Traditionally, setting up that bank account could take weeks, said Han. That slows down the whole process, holding partners back from purchasing a house or complex. Fractional is able to cut out the wait by helping customers rapidly open accounts from within the investing platform. The company can do this because it works with Treasury Prime and Piermont Bank to maintain a “for benefit of” or FBO account, which is a type of custodial bank account from which it can generate smaller sub-accounts for users.
“Being able to create a bank account on the fly whenever a partnership is being formed is extremely critical,” said Han.
This speed means Fractional is able to help its users better compete in their chosen markets.
Access to accounts is embedded directly in the platform so users can view their account balance, records of bills paid from the account, and records of revenue distribution to co-owners.
Putting together the moving pieces
Acquiring a property is just the beginning. Now the co-owning partners have to manage the property until they are ready to sell. That means renting it out and deciding whether or how to invest in improvements or remodeling.
Fractional partners with property managers who integrate with their platform, making rental operations easier, though users are also free to hire their own property managers. Managers collect rent from tenants, then deposit it into the investment LLC bank account, minus expenses such as building maintenance and the property management fee. Bank account funds are used to pay the mortgage and insurance, then the remaining revenue is distributed to the property co-owners in proportion to their investment.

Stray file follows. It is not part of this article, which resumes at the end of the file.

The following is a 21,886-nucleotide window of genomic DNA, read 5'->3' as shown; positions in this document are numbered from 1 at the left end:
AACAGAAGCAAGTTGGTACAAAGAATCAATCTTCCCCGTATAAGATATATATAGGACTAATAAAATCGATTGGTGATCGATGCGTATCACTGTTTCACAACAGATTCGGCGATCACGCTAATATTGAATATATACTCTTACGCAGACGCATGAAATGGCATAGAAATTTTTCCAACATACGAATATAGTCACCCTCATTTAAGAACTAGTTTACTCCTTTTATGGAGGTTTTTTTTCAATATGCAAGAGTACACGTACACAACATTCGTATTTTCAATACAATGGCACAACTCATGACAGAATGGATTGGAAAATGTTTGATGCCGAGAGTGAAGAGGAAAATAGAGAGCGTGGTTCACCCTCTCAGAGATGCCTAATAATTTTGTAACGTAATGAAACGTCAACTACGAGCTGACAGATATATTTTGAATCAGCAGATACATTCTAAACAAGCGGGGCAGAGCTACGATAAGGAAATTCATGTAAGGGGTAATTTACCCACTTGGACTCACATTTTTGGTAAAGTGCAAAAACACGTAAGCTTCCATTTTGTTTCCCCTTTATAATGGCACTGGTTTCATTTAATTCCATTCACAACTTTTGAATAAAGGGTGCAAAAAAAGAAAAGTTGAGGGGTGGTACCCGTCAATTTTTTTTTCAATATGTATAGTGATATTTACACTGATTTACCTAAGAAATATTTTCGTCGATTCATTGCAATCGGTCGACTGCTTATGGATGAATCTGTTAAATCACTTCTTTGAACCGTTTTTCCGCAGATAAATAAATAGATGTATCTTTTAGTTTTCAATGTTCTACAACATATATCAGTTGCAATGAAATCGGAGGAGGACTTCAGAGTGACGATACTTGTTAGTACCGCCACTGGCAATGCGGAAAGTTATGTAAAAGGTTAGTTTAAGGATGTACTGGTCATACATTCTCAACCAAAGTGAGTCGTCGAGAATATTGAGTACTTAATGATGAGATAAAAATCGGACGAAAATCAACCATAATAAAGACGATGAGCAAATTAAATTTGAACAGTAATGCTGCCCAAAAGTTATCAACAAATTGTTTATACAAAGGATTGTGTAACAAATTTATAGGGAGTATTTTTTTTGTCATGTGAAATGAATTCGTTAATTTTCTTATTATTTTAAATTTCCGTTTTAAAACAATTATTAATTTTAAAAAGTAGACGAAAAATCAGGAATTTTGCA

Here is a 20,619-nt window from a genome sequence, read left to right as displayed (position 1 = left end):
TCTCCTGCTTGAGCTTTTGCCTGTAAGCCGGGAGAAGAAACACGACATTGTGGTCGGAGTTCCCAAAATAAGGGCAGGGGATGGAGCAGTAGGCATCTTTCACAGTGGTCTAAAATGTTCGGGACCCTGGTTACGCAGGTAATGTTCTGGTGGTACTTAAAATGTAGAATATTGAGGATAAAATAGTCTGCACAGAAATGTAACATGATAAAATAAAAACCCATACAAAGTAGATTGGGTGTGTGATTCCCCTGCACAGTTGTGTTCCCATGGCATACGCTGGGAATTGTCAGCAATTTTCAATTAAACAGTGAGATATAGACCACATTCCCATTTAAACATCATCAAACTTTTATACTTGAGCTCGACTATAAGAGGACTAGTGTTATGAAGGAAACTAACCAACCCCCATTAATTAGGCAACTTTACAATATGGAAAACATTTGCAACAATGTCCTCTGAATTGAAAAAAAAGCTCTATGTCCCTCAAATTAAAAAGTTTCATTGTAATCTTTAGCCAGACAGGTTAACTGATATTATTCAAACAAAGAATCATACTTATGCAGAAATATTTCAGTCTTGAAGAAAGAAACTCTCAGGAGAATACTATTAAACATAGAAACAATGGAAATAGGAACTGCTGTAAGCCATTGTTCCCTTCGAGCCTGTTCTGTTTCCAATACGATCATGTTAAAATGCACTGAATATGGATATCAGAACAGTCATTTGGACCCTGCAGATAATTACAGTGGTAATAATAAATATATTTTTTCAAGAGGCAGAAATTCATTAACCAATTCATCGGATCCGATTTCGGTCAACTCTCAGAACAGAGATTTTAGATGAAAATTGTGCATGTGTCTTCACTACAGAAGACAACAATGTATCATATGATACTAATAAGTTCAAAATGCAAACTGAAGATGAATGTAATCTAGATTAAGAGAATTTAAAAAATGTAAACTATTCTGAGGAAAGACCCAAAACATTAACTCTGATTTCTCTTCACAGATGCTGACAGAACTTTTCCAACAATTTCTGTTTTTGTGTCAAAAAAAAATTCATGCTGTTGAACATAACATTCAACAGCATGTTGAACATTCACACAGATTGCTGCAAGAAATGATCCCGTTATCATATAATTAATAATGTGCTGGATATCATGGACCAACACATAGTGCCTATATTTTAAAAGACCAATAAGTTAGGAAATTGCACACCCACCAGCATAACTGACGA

“We have a network of different partners, including real estate agents, property managers, and home insurers. The benefit of working with our network partners is that they are integrated into our platform, and in some cases, they offer discounts to our users,” said Han. “That said, Fractional values flexibility. If users want to manage the property themselves, or find their own property manager, for instance, they have the full freedom to do that as well, because they are the true owners of the property.”
Moving at the speed of Y Combinator
Han and Treviño are in the Winter 2021 class of accelerator Y Combinator, which means they’ve built their complex business from the ground up in just roughly one year. The need to adhere to such a rapid timeline made speed a top consideration when Fractional was seeking its bank and BaaS partners.
“Treasury prime was pretty confident about meeting our deadlines. They understood the whole pressure behind YC, and Demo Day coming up. They showed they could be flexible to push through a lot of those things for us. So that was the biggest value add for us in the early days,” said Han.
Interested to learn more about whether embedded finance is right for your business? Read more about it here. Developers interested in using Treasury Prime’s tools can familiarize themselves with our offerings by visiting our Sandbox. To learn more about how Treasury Prime can help your bank or fintech grow through collaboration, get in touch with our team.